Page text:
Being overweight or obese increases your risk of coronary artery disease, other cardiovascular diseases and related conditions such as type 2 diabetes.
For the past 30 years, Australians have been getting progressively heavier, and we now have among the highest levels of overweight and obesity in the world. Around two thirds of us are now overweight or obese – and therefore at higher risk of developing a host of other related diseases, including arthritis, mental health problems and reproductive issues for women.
Body types vary considerably. One person’s healthy weight may be considered overweight in another person, depending on factors such as muscle and bone mass, ethnic origin and how much and what type of physical activity they do.
One of the most commonly-used international measures to try to standardise and define overweight and obesity in adults is the body mass index (BMI).
Your BMI is calculated by dividing your weight in kilograms by the square of your height in metres.
So if you weigh 65kg and you are 170cm(or 1.7m) tall, you calculate your BMI by:
Having a BMI of:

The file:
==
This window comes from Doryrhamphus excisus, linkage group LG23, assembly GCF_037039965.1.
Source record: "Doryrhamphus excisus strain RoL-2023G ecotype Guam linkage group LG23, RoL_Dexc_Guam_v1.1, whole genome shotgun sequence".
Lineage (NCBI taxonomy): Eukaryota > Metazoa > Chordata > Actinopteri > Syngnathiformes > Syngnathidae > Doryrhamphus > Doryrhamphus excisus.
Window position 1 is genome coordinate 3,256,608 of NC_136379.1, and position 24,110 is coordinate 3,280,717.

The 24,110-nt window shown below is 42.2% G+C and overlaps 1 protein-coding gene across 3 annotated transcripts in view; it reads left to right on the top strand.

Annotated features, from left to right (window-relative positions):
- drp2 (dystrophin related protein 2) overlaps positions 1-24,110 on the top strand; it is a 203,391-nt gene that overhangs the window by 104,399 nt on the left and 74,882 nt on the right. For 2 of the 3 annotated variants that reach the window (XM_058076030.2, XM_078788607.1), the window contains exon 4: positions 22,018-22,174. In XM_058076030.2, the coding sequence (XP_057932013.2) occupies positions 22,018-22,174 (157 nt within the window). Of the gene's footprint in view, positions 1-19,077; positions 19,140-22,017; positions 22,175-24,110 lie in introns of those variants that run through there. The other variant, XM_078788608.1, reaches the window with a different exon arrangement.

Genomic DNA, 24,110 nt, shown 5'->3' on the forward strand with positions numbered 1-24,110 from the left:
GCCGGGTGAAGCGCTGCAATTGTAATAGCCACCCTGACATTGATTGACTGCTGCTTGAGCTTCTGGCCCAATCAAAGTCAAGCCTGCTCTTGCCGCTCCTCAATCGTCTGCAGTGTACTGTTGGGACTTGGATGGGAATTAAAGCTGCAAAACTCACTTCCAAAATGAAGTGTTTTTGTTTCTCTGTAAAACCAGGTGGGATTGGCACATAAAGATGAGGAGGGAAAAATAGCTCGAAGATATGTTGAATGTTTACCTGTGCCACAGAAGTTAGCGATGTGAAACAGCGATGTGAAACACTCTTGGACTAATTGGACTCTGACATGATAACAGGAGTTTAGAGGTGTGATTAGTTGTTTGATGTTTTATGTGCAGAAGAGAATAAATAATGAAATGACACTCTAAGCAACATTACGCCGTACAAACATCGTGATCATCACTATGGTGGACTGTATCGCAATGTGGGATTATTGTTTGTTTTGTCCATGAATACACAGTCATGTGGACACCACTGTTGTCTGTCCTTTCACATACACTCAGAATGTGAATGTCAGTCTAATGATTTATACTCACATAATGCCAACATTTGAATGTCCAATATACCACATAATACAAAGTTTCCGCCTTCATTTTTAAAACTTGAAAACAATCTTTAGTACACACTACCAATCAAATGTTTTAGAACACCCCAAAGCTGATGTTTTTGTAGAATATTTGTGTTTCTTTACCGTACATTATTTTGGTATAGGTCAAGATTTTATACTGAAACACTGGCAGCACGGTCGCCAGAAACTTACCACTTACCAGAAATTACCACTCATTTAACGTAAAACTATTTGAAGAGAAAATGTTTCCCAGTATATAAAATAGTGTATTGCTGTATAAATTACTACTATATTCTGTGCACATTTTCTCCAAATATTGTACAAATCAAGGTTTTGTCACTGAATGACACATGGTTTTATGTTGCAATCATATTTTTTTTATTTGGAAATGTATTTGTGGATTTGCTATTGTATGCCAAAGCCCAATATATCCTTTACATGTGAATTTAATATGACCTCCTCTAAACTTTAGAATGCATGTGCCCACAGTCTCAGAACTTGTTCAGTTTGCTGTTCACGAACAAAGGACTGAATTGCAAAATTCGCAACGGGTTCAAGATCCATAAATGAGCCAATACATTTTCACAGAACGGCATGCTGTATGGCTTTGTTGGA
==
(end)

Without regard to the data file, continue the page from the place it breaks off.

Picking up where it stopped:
The BMI applies only to adults. For children and adolescents, it can be more difficult to assess healthy weight because their height and body composition are continually changing.
It’s now known that where in your body you carry excess weight also makes a difference to your heart disease and diabetes risk.
Carrying weight around your middle (having an ‘apple’ shape) rather than around the hips, thighs and buttocks (a ‘pear’ shape) increases your risk.
Therefore, another useful way to assess your weight-related risk of heart and other diseases is by measuring your waist circumference.
If you’re a woman with a waist circumference of:
If you’re a man with a waist circumference of:
Again, these figures apply to adults only, not children or adolescents.
Some ethnic groups such as Asians and Indians are at genetically-increased risks of heart conditions and type 2 diabetes at much lower BMIs and waist circumferences.
A range of factors can play a role in how much you weigh, including genetics and having certain medical conditions.
In the vast majority of cases, however, by far the greatest determinant of your weight is the simple matter of how much energy you consume in the form of food and drink compared to how much you expend in your everyday metabolism, activities and exercise.
If you continuously take in more energy than you expend, the result will be overweight or obesity. If you continuously expend more than you take in, the result will be weight loss. If you can achieve the fine balance between energy in and energy out, you will maintain a stable weight.
Next: Activity and exercise
Last published 31 October 2011
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